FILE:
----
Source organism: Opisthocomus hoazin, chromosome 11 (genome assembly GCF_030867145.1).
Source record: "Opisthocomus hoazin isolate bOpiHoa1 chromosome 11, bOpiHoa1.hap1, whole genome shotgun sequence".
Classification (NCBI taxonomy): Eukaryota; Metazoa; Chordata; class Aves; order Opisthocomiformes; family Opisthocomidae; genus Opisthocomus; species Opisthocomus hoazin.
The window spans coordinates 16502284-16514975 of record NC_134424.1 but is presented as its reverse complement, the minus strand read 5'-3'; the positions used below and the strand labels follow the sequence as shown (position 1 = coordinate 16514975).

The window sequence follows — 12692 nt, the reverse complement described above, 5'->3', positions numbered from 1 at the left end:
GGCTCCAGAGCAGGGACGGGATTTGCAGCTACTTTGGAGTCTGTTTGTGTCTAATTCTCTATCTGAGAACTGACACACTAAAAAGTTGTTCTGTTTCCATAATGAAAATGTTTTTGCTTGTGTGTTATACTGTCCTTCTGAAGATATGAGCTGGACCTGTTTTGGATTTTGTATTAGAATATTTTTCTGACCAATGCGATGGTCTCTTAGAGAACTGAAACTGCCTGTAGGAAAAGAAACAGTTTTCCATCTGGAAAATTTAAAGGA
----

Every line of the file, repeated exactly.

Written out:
Source organism: Opisthocomus hoazin, chromosome 11 (genome assembly GCF_030867145.1).
Source record: "Opisthocomus hoazin isolate bOpiHoa1 chromosome 11, bOpiHoa1.hap1, whole genome shotgun sequence".
Classification (NCBI taxonomy): Eukaryota; Metazoa; Chordata; class Aves; order Opisthocomiformes; family Opisthocomidae; genus Opisthocomus; species Opisthocomus hoazin.
The window spans coordinates 16502284-16514975 of record NC_134424.1 but is presented as its reverse complement, the minus strand read 5'-3'; the positions used below and the strand labels follow the sequence as shown (position 1 = coordinate 16514975).

The window sequence follows — 12692 nt, the reverse complement described above, 5'->3', positions numbered from 1 at the left end:
GGCTCCAGAGCAGGGACGGGATTTGCAGCTACTTTGGAGTCTGTTTGTGTCTAATTCTCTATCTGAGAACTGACACACTAAAAAGTTGTTCTGTTTCCATAATGAAAATGTTTTTGCTTGTGTGTTATACTGTCCTTCTGAAGATATGAGCTGGACCTGTTTTGGATTTTGTATTAGAATATTTTTCTGACCAATGCGATGGTCTCTTAGAGAACTGAAACTGCCTGTAGGAAAAGAAACAGTTTTCCATCTGGAAAATTTAAAGGA